The recent restrictions, therefore, were seen by some as a sign that Turkey is restoring the kinds of restrictions and protocols it had in place before the war.
'If the channels are open and you are being told what you have to do, then it is very simple. A government expects you to abide by its regulations'
- Deputy permanent representative at the Turkish mission to the UN
That’s certainly what Berk Baran, deputy permanent representative at the Turkish mission to the UN in Geneva, seemed to suggest when he spoke at a conference last month.
“If the channels are open and you are being told what you have to do, then it is very simple,” he said. “A government expects you to abide by its regulations.”
One Western diplomat based in Istanbul, who spoke on condition of anonymity, said it was “difficult to know for sure whether the new restrictions are part of a systematic crackdown against foreign NGOs or just simple restoration of old policies”.
“That said,” he added, “pro-government Turkish media have been publishing allegation about a collusion between international NGOs, especially American, and Kurdish militants, which is why it is widely seen that Turkey is using aid as a leverage against Syrian Kurds.”
According to an internal document by the UN’s Office for the Coordination of Humanitarian Affairs (OHCA) leaked to Voice of America, which reported on it in March, Turkey was planning to cancel all existing international NGO registrations and ask international NGOs to resubmit registration requests, following new rules and regulations, within three months.
The document warns that the Turkish government is likely to use this process as a way to choose which organisations they want to keep in the country. If true, this move would allow Turkey to ensure the termination of cross-border relief to areas held by Kurdish forces.
Turkey’s decision to ban international NGOs from operating on its territory is disrupting the life-saving assistance to hundreds of thousands of Syrians in northern Syria as well as to 3.2 million refugees living inside Turkey.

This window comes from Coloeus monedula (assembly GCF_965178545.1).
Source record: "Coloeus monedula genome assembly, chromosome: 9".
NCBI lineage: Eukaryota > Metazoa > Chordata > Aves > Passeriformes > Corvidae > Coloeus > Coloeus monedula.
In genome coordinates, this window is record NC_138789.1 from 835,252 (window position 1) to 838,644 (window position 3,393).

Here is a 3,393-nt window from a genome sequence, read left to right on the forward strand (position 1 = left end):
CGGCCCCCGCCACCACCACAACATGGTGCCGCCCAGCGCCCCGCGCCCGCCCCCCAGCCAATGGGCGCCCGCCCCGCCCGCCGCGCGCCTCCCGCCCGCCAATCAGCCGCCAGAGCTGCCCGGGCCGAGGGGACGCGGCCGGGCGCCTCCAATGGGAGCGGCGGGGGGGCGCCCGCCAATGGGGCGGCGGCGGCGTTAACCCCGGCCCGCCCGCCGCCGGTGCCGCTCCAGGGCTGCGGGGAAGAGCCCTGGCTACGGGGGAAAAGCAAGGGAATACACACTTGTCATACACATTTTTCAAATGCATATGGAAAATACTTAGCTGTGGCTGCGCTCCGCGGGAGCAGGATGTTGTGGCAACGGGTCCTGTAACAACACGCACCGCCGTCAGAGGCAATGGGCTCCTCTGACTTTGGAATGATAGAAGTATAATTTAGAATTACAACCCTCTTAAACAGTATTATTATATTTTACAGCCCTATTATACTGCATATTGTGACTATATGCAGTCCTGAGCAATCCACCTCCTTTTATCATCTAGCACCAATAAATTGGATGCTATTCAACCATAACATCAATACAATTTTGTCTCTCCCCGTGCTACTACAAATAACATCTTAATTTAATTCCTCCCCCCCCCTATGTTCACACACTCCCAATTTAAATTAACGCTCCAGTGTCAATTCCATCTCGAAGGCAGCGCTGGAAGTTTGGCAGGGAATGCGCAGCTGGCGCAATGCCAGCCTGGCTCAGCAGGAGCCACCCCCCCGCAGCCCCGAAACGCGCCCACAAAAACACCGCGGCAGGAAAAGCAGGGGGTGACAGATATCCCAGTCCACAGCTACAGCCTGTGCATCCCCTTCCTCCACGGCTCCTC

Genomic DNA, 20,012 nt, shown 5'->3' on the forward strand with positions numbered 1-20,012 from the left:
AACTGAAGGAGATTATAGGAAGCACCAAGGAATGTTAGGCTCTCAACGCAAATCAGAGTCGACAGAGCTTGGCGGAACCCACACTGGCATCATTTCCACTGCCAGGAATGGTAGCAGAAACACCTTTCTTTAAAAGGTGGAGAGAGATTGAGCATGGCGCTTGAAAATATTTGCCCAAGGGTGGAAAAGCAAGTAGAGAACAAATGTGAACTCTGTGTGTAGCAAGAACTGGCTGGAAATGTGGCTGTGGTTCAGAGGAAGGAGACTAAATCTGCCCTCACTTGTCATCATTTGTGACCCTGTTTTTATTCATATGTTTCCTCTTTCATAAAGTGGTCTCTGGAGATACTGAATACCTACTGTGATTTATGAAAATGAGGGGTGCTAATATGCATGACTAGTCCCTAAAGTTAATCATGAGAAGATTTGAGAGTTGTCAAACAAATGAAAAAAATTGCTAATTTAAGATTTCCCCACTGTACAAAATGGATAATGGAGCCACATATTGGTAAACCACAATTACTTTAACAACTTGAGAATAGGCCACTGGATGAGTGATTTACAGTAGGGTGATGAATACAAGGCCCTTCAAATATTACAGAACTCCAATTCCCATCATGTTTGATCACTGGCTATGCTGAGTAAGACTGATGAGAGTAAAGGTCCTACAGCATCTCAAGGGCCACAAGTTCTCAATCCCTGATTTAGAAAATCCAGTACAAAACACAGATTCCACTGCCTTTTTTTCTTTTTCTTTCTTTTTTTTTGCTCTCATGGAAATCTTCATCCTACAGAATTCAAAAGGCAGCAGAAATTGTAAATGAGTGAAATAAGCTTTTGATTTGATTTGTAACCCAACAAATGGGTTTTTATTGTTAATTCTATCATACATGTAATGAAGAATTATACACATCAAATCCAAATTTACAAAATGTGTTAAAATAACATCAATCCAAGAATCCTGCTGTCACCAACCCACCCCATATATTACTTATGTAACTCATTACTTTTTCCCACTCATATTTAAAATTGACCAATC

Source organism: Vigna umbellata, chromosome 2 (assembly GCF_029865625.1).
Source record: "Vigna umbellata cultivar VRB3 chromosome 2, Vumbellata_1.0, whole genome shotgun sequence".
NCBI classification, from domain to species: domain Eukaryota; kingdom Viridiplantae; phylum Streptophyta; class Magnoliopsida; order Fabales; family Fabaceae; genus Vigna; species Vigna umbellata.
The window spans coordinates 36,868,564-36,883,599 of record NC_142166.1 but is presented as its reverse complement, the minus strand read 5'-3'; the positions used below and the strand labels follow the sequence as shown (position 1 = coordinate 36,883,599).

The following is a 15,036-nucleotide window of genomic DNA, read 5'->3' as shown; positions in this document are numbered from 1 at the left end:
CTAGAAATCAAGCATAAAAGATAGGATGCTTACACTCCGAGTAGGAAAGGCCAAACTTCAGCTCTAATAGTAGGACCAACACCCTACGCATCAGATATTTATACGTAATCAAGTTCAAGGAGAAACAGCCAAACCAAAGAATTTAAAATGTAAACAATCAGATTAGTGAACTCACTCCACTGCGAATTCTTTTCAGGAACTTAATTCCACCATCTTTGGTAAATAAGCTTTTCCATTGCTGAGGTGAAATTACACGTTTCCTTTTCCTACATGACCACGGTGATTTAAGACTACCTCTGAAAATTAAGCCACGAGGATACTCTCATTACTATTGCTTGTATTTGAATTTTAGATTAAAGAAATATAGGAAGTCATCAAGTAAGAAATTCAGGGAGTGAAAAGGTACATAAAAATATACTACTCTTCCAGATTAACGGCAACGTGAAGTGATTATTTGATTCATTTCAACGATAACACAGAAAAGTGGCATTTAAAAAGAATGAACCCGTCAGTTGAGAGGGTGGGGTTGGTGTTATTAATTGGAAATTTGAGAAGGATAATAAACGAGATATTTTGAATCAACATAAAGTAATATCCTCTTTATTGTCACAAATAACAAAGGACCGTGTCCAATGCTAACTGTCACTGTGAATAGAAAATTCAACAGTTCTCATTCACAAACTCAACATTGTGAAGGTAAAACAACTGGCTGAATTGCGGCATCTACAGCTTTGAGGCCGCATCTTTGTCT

Before its registration was revoked, Mercy Corps alone reported that it was sending relief to 360,000 Syrians inside Syria every month on top of 100,000 refugees and Turkish families inside Turkey.
Turkish NGOs will likely fall short of filling the gap left behind as their capacity has been impacted by post-coup purges that have led to the closure of roughly 550 domestic NGOs for alleged links to terrorist organisations.
The exact reasons behind the Turkish crackdown on international humanitarian actors remains unclear. But the disastrous impacts that this policy will have on hundreds of thousands of Syrians, who depend on the aid delivered by those banned international NGOs, is difficult to dispute.
Turkey and the international community should work together immediately to prevent such a catastrophe before it is too late.
- Haid Haid is a Syrian columnist and researcher and a Chatham House Associate Fellow. Focus: Security policy, conflict resolution, Kurds and Islamist movements. He tweets @HaidHaid22.
The views expressed in this article belong to the author and do not necessarily reflect the editorial policy of Middle East Eye.
Photo: Syrian refugees catch aid supply near the Turkish border post of Akcakale, province of Sanliurfa, on 17 June 2015 (AFP).